The CDC convened the Expert Panel on Protective Factors for Youth Violence Perpetration to clarify unresolved definitional and analytic issues on protective factors; review the state of evidence regarding the factors that appropriately can be labeled as direct protective, buffering protective, or both; carry out new analyses of major longitudinal surveys of youth to discover new knowledge about protective factors; an assessing the implications of research identifying protective factors for prevention programs, policies, and future research. This supplement presents the group’s work on direct protective factors — in particular identifying factors that exhibit mostly direct protective effects.
For more information about youth violence in the United States, check out a number of resources available on the CDC’s violence prevention Web page.
— Kerri Wachter
Image courtesy of Sarah Jones via Wikimedia Commons (CC)
What does Title IX mean to you? Athletics is typically high up on the list for many people. Title IX has played an important role in getting girls and young women onto the field. On the 40th anniversary of the landmark gender equity in education legislation, U.S. Secretary of Education Arne Duncan noted in a speech, “when Title IX was enacted in 1972, less than 30,000 female students participated in sports and recreational programs at NCAA member institutions nationwide. Today, that number has increased nearly six-fold. And at the high school level, the number of girls participating in athletics has increased ten-fold since 1972, to three million girls today.”
In an era of nationwide public health concerns over childhood obesity, getting girls and young women involved in sports becomes even more important. However, Title IX’s expansion of school-based athletics programs has more far-reaching benefits as well. As Secretary Duncan pointed out, female athletes “are more likely to graduate from college than female students who don’t play sports.” Female athletes are also less likely to use drugs and become pregnant as teenagers.
Sports are only part of the Title IX picture though. In fact, neither the word “sports” nor “athletics” are used in the text of the legislation. The law has changed the academic landscape for female students.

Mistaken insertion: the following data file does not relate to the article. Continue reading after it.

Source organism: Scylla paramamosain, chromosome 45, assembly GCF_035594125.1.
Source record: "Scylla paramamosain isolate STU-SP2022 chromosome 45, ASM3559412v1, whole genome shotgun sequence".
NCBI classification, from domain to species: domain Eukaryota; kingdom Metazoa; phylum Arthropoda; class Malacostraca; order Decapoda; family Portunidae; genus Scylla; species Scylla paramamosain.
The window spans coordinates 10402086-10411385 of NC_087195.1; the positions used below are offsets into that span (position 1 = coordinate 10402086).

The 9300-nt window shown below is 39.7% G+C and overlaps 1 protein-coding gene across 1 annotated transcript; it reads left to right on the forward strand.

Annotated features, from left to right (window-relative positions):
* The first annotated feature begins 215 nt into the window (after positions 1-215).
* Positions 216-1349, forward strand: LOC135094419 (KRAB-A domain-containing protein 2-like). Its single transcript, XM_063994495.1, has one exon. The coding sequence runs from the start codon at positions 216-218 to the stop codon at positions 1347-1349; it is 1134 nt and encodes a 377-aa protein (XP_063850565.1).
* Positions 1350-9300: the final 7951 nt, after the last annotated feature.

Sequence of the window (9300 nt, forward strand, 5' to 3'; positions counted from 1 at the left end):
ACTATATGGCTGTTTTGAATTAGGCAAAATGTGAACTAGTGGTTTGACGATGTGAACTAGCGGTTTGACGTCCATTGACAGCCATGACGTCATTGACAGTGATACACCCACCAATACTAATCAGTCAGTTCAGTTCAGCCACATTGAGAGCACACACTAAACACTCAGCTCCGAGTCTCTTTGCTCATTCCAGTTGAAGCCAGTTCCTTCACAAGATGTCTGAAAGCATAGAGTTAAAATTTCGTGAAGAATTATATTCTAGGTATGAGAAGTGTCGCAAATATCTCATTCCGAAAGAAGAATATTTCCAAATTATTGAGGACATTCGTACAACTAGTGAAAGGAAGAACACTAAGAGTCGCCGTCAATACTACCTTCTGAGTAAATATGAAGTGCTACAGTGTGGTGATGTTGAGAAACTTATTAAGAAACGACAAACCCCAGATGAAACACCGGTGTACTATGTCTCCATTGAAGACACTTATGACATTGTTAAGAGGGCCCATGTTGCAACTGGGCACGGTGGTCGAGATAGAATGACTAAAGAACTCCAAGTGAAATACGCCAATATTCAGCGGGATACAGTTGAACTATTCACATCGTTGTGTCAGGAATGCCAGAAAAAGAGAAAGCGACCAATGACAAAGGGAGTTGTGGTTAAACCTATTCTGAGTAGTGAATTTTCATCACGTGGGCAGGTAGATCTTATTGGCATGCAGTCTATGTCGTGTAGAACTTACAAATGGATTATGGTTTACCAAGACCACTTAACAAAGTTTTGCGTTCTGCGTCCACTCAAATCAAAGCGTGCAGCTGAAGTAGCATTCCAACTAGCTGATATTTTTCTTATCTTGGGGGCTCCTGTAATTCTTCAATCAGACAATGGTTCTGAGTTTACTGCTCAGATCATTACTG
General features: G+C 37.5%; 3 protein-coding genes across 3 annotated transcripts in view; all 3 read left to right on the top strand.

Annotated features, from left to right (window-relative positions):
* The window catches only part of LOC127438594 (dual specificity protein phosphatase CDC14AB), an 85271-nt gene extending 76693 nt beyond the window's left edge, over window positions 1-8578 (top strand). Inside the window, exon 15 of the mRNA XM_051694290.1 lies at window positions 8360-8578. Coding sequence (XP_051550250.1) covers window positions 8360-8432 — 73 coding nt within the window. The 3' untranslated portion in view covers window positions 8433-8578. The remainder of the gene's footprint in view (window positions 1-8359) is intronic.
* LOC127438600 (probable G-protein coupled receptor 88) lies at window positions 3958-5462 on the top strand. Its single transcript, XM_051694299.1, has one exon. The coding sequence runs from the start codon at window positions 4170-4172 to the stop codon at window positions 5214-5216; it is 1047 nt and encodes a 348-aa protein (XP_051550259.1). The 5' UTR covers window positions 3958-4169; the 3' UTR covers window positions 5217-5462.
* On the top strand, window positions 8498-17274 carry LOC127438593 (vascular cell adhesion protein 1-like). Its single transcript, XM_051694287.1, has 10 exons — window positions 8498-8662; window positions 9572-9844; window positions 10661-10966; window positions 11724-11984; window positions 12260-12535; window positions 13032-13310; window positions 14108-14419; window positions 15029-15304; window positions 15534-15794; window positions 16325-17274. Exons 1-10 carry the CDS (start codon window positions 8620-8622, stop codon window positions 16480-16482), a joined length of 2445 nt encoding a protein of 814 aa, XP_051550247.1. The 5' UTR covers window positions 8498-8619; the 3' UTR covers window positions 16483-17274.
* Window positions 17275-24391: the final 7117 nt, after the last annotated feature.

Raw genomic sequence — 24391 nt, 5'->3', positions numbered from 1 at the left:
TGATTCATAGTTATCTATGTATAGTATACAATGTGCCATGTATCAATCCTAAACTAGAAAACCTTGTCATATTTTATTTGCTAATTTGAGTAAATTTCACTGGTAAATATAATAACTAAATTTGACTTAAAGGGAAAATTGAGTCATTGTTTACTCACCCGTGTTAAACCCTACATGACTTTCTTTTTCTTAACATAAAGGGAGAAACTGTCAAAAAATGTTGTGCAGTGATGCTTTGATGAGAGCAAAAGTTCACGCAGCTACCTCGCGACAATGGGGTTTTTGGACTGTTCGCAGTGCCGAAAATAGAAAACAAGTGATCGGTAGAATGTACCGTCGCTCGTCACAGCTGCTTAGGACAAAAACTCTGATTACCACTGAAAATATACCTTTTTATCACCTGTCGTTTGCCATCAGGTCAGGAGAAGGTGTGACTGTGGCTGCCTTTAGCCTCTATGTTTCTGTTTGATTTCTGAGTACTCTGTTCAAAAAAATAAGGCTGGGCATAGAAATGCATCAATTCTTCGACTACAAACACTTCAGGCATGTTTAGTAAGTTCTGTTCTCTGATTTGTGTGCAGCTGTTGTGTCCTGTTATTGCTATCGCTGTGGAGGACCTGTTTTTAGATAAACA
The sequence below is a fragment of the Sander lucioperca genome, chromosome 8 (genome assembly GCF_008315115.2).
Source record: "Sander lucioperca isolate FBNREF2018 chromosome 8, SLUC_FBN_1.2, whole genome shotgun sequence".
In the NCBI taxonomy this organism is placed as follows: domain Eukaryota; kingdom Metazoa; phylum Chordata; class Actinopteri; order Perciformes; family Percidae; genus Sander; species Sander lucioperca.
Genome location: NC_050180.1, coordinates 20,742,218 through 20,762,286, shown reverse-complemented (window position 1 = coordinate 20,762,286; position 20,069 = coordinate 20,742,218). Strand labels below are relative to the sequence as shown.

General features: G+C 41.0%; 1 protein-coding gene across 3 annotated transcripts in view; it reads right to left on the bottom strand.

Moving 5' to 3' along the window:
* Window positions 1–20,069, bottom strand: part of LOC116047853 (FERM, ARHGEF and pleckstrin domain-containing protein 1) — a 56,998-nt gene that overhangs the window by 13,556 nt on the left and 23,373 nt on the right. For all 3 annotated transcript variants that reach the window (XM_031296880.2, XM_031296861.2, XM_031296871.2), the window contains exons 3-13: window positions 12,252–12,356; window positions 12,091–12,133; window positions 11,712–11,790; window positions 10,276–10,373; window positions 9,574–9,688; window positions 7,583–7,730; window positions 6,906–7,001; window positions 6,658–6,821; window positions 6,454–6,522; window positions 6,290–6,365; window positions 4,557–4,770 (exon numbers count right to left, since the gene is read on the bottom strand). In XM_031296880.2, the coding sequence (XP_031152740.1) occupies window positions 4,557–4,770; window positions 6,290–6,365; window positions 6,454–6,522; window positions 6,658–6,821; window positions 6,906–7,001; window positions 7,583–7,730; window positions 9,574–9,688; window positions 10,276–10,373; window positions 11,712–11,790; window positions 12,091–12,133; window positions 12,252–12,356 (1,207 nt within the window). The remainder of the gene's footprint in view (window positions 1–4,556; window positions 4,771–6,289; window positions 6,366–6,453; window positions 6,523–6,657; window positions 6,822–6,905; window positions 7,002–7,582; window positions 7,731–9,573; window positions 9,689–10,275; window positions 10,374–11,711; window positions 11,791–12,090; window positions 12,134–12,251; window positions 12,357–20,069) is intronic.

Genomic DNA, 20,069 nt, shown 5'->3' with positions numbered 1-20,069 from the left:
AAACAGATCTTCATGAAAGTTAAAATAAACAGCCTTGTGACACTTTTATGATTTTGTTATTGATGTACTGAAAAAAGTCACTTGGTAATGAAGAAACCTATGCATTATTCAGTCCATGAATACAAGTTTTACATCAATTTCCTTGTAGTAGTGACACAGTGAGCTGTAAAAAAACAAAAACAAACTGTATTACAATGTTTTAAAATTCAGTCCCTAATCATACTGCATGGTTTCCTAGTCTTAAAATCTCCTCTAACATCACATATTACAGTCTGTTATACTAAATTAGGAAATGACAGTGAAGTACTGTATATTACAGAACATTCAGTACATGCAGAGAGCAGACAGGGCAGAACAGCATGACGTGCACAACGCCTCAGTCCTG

U.S. Navy photo by Greg Vojtko (Public Domain)
Here’s a few things that you might not know:
- 57% of students in postsecondary education in 2009-2010 were women; women also accounted for 62.6% of students receiving a master’s degree.
- Since 1976, girls enrolled in gifted and talented education programs have outnumbered boys enrolled. In 2009, 8.1% of girls participated in gifted and talented education programs, compared to 7.4% of boys.
- A greater percentage of the girls in 7th or 8th grade (20%) are taking Algebra I, compared with boys (18%).
- Girls are evenly represented in biology and outnumber boys in chemistry, but are underrepresented in physics.
Welcome to middle age, Title IX. Let’s see what else you can do to get girls on the field and in the classroom.
Data from the “Gender Equity in Education A Data Snapshot” by the U.S. Department of Education’s Civil Rights Data Collection.
In case you’re looking for something more meaningful to read this summer than Fifty Shades of Grey or Abraham Lincoln: Vampire Hunter, The Institute of Medicine has released some dandy reports suitable for reading or for hiding those trashy beach novels.
First up, in May, IOM released Accelerating Progress in Obesity Prevention: Solving the Weight of the Nation. The report focuses on five critical goals for preventing obesity:
- integrating physical activity into people’s daily lives,
- making healthy food and beverage options available everywhere,
- transforming marketing and messages about nutrition and activity,
- making schools a gateway to healthy weights, and
- galvanizing employers and health care professionals to support healthy lifestyles.
The committee outlined specific strategies include: requiring at least 60 minutes per day of physical education and activity in schools, industry-wide guidelines on which foods and beverages can be marketed to children and how, expansion of workplace wellness programs, taking full advantage of physicians’ roles to advocate for obesity prevention with patients and in the community, and increasing the availability of lower-calorie, healthier children’s meals in restaurants.
Also in May, IOM published Ethical and Scientific Issues in Studying the Safety of Approved Drugs. In response to the passage of the Food and Drug Administration Act in 2007, the FDA asked the IOM to evaluate scientific and ethical aspects of safety studies for approved drugs. The IOM concluded that the FDA’s current approach to drug oversight in the postmarket setting is not systematic enough and does not ensure that benefits and risks of drugs are assessed consistently over the drug’s life cycle. “Adopting a regulatory framework that is standardized across all drugs, yet flexible enough to adapt to regulatory decisions of differing complexity, could help make the agency’s decision-making process more predictable, transparent, and proactive. These changes could allow the FDA to better anticipate postapproval research needs and improve drug safety for all Americans.”